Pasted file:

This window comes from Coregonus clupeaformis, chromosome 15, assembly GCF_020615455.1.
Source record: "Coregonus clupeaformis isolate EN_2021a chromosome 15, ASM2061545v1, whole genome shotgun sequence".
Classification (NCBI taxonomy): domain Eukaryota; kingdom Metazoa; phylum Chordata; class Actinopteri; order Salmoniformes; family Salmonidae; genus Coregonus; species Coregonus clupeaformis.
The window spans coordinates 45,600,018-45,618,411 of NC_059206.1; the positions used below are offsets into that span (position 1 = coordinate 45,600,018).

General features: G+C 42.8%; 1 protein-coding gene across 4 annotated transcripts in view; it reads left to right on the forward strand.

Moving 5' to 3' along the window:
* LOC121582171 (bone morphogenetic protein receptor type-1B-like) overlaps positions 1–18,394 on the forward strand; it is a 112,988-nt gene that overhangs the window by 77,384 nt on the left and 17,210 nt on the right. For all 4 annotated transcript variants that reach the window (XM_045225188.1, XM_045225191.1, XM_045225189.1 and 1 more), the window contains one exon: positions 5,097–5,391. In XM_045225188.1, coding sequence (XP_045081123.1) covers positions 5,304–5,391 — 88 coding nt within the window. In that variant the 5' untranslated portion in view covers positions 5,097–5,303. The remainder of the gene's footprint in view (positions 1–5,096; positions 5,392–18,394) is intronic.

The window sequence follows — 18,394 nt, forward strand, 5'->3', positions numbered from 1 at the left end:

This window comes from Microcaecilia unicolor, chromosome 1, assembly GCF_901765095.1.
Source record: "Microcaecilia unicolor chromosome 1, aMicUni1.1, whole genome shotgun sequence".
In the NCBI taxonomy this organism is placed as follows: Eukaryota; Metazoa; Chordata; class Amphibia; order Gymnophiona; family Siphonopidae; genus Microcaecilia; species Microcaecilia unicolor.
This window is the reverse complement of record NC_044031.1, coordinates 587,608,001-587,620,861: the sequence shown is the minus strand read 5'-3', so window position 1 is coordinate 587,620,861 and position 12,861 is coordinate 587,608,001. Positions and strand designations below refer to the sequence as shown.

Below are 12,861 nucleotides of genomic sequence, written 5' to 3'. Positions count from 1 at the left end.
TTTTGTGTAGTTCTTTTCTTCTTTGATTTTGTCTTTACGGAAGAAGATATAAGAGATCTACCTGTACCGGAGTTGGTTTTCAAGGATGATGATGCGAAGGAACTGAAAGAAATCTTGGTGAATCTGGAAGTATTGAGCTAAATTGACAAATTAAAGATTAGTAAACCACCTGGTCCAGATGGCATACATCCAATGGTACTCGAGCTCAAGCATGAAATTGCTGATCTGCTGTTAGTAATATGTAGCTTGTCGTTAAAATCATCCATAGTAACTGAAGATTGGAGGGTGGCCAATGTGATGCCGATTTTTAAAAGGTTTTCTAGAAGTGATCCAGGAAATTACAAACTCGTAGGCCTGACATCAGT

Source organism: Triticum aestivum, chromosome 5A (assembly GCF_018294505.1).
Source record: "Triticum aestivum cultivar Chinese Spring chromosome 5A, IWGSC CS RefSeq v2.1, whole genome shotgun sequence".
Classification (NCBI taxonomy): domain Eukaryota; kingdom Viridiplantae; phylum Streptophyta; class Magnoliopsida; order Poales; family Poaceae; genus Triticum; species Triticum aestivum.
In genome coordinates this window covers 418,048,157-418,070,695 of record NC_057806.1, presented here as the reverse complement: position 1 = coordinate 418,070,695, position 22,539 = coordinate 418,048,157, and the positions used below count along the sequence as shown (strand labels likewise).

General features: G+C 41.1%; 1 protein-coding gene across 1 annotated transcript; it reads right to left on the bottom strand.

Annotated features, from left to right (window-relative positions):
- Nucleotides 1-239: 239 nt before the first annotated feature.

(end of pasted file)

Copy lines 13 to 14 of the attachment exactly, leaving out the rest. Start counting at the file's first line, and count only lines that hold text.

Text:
Below are 12,861 nucleotides of genomic sequence, written 5' to 3'. Positions count from 1 at the left end.
TTTTGTGTAGTTCTTTTCTTCTTTGATTTTGTCTTTACGGAAGAAGATATAAGAGATCTACCTGTACCGGAGTTGGTTTTCAAGGATGATGATGCGAAGGAACTGAAAGAAATCTTGGTGAATCTGGAAGTATTGAGCTAAATTGACAAATTAAAGATTAGTAAACCACCTGGTCCAGATGGCATACATCCAATGGTACTCGAGCTCAAGCATGAAATTGCTGATCTGCTGTTAGTAATATGTAGCTTGTCGTTAAAATCATCCATAGTAACTGAAGATTGGAGGGTGGCCAATGTGATGCCGATTTTTAAAAGGTTTTCTAGAAGTGATCCAGGAAATTACAAACTCGTAGGCCTGACATCAGT